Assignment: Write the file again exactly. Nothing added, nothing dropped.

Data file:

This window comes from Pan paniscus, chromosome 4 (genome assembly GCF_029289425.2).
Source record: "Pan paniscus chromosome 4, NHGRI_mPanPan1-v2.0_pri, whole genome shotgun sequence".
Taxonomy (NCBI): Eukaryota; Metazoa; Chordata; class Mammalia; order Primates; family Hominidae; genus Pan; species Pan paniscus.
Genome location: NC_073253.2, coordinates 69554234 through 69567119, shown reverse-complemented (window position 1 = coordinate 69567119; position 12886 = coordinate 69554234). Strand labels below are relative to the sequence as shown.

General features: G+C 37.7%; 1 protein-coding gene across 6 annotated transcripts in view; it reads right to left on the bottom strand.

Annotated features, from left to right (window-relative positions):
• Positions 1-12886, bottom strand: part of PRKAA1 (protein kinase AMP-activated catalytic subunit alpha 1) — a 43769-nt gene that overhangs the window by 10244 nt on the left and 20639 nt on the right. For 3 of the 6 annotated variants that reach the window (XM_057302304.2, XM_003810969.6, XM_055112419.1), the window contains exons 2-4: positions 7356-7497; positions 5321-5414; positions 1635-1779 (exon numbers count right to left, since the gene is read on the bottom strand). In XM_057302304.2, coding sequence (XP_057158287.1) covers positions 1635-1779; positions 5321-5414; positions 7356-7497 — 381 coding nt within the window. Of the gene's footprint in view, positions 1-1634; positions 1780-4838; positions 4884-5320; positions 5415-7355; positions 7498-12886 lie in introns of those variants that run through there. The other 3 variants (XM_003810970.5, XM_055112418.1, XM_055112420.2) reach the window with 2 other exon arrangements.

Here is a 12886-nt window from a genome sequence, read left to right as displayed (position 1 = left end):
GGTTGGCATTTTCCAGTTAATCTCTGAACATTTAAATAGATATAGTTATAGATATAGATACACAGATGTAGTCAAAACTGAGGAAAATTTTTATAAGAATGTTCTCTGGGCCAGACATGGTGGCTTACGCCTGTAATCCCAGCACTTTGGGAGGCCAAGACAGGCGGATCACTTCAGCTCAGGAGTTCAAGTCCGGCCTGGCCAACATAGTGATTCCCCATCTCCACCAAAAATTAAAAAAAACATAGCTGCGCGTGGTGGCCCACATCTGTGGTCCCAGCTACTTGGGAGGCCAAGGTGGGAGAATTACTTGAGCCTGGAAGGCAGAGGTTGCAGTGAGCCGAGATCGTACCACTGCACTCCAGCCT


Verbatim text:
This window comes from Pan paniscus, chromosome 4 (genome assembly GCF_029289425.2).
Source record: "Pan paniscus chromosome 4, NHGRI_mPanPan1-v2.0_pri, whole genome shotgun sequence".
Taxonomy (NCBI): Eukaryota; Metazoa; Chordata; class Mammalia; order Primates; family Hominidae; genus Pan; species Pan paniscus.
Genome location: NC_073253.2, coordinates 69554234 through 69567119, shown reverse-complemented (window position 1 = coordinate 69567119; position 12886 = coordinate 69554234). Strand labels below are relative to the sequence as shown.

General features: G+C 37.7%; 1 protein-coding gene across 6 annotated transcripts in view; it reads right to left on the bottom strand.

Annotated features, from left to right (window-relative positions):
• Positions 1-12886, bottom strand: part of PRKAA1 (protein kinase AMP-activated catalytic subunit alpha 1) — a 43769-nt gene that overhangs the window by 10244 nt on the left and 20639 nt on the right. For 3 of the 6 annotated variants that reach the window (XM_057302304.2, XM_003810969.6, XM_055112419.1), the window contains exons 2-4: positions 7356-7497; positions 5321-5414; positions 1635-1779 (exon numbers count right to left, since the gene is read on the bottom strand). In XM_057302304.2, coding sequence (XP_057158287.1) covers positions 1635-1779; positions 5321-5414; positions 7356-7497 — 381 coding nt within the window. Of the gene's footprint in view, positions 1-1634; positions 1780-4838; positions 4884-5320; positions 5415-7355; positions 7498-12886 lie in introns of those variants that run through there. The other 3 variants (XM_003810970.5, XM_055112418.1, XM_055112420.2) reach the window with 2 other exon arrangements.

Here is a 12886-nt window from a genome sequence, read left to right as displayed (position 1 = left end):
GGTTGGCATTTTCCAGTTAATCTCTGAACATTTAAATAGATATAGTTATAGATATAGATACACAGATGTAGTCAAAACTGAGGAAAATTTTTATAAGAATGTTCTCTGGGCCAGACATGGTGGCTTACGCCTGTAATCCCAGCACTTTGGGAGGCCAAGACAGGCGGATCACTTCAGCTCAGGAGTTCAAGTCCGGCCTGGCCAACATAGTGATTCCCCATCTCCACCAAAAATTAAAAAAAACATAGCTGCGCGTGGTGGCCCACATCTGTGGTCCCAGCTACTTGGGAGGCCAAGGTGGGAGAATTACTTGAGCCTGGAAGGCAGAGGTTGCAGTGAGCCGAGATCGTACCACTGCACTCCAGCCT